Keep learning from endurance coaching methods and coaches

By Jennifer Sage On November 8, 2011 Under General Advice, Outdoor Cycling

Read, read, read. Anything you can get your hands on that will help your understanding of training, physiology and even nutrition for athletes. For your own benefit, as well as for the benefit of your students who look to you for advice. If you are teaching Spinning® and indoor cycling classes, and helping your students improve their fitness and/or performance, then I believe you are working with athletes, regardless of their goals or level of fitness.

Many coaches in the endurance world – which includes cycling, running, triathlon, swimming and rowing, are seeking to be on the cutting edge, pushing the limits of their knowledge of performance. As much as possible, endurance coaches look to science to answer questions, but also realize that they must modify the information to match the individual needs of their athletes, because everyone is different.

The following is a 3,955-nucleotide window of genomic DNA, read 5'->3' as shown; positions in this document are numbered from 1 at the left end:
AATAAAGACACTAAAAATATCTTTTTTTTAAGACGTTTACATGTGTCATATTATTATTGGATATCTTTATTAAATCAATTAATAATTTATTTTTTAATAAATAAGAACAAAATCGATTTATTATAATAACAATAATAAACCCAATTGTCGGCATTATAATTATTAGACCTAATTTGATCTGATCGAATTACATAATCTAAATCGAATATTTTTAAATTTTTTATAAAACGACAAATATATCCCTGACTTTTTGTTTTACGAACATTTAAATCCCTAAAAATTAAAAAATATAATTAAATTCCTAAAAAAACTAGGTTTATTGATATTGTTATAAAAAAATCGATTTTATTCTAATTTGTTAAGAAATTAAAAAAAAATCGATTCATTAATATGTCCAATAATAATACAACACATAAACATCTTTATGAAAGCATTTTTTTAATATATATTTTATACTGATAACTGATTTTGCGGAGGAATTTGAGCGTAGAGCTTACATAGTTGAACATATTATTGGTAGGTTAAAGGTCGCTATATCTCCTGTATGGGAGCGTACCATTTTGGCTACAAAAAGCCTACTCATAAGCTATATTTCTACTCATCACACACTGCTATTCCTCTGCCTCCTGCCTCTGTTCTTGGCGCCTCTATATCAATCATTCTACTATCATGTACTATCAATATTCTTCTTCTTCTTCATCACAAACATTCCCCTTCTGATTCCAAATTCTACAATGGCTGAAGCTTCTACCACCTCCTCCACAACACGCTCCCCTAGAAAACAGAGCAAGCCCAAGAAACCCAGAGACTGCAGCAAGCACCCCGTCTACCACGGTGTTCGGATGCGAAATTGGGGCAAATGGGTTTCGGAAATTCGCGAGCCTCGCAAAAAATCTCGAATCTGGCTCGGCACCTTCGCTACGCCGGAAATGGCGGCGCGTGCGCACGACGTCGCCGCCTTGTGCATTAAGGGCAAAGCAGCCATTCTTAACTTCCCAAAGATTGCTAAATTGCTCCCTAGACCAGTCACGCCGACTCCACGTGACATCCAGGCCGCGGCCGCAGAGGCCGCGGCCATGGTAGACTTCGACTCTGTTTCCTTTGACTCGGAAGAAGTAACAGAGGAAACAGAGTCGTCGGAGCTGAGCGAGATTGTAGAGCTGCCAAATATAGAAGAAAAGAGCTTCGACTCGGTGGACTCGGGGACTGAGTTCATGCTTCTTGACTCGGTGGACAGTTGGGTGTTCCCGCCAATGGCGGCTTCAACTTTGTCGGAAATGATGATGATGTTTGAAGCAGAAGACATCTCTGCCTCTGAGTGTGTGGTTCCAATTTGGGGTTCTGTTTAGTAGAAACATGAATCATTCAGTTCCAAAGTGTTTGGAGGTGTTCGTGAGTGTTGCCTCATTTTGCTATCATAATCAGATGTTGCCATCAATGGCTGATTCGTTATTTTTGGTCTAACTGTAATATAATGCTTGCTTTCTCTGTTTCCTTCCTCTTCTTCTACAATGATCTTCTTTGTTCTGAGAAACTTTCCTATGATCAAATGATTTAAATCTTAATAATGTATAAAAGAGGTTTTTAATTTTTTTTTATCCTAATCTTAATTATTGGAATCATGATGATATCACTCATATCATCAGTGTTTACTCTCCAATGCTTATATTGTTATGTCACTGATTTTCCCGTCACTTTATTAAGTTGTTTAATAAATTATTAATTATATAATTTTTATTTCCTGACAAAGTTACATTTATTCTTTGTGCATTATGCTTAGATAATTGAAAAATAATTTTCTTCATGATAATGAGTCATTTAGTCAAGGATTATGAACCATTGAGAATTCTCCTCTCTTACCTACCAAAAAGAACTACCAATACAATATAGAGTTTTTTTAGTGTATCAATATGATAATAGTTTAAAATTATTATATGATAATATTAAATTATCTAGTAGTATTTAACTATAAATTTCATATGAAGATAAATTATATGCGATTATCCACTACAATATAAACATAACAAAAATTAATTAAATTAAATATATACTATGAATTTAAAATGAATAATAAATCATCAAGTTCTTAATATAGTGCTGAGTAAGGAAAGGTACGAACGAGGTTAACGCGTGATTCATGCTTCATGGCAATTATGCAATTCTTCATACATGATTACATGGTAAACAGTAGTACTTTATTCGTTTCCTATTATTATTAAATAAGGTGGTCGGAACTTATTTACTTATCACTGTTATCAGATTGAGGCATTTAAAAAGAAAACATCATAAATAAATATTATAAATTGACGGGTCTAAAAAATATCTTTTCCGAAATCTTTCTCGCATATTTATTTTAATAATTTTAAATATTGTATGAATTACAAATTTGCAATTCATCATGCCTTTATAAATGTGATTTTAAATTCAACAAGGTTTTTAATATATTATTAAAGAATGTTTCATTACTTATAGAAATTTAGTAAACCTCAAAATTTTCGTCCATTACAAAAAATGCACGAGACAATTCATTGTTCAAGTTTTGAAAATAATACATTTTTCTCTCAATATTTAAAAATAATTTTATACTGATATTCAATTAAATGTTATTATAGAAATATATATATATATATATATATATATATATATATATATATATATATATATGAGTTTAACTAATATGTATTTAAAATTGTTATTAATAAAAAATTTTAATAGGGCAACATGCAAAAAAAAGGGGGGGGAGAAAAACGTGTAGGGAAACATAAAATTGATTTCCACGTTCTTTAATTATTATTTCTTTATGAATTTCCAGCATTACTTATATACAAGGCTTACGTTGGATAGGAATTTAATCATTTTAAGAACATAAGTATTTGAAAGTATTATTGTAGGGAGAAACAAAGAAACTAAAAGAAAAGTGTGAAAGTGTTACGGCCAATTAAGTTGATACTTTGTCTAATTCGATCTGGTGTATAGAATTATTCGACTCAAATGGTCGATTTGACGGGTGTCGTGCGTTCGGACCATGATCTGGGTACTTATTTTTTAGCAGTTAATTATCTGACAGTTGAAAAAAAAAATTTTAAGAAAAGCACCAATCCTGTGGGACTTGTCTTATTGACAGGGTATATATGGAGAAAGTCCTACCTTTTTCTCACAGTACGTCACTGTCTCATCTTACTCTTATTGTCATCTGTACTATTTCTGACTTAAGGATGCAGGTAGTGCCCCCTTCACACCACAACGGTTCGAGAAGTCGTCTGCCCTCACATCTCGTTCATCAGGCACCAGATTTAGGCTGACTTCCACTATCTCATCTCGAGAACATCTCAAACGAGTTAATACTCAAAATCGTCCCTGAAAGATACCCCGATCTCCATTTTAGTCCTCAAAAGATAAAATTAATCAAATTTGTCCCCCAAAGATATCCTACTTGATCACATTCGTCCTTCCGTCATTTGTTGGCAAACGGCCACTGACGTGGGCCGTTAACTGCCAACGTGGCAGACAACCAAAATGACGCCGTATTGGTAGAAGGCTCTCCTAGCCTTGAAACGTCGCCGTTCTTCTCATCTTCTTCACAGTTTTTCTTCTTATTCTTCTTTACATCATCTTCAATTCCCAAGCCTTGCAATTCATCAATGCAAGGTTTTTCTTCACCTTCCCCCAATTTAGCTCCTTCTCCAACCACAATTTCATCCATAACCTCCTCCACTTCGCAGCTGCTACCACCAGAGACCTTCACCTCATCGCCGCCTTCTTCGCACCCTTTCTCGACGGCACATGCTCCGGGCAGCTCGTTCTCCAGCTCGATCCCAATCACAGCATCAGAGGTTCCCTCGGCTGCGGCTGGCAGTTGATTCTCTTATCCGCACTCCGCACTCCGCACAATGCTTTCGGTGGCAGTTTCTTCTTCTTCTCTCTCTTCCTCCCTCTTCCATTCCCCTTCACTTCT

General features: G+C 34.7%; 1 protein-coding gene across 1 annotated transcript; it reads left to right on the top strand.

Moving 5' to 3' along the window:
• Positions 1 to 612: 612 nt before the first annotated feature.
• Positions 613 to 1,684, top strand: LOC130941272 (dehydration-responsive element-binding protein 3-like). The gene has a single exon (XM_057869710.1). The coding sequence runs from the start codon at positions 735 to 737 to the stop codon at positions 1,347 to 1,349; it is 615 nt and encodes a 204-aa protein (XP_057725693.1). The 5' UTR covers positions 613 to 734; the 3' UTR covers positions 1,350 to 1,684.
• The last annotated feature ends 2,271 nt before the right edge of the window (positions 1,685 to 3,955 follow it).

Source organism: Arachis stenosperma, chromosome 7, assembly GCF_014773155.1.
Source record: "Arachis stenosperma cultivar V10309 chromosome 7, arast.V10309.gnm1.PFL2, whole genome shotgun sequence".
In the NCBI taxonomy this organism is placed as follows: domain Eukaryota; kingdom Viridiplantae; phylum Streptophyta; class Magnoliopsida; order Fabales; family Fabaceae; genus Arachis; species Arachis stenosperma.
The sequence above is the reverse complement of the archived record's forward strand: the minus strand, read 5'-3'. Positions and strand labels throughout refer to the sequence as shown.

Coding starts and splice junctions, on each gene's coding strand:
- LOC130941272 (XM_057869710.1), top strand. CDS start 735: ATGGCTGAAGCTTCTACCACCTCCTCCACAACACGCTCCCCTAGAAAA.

We may have a few students in our classes who are training for racing, or to participate in events such as fun runs, their first century ride, or maybe even their first 10 miles on a road bike, but for the most part, our students are just “training for life”. Nevertheless, the knowledge we gain from the endurance world can be extrapolated to all of our students. In a general sense, what works for an athlete will work for a fitness participant who wants to improve their health, fitness and endurance (i.e. last longer and feel better during a one hour exercise class).

I wanted to share with you an excellent resource for improving your knowledge in this arena. Here is a recent blog post from Joe Friel, one of the pillars of endurance coaching for the past 15 years. In this post, he provides some answers to questions about the changing nature of training over the past decade. We, as indoor cycling coaches, can learn from his answers!

If you are not yet on Joe Friel’s mailing list, I recommend you sign up for it to receive emails about his blog posts. There is almost always something informative that you can bring to your own coaching.

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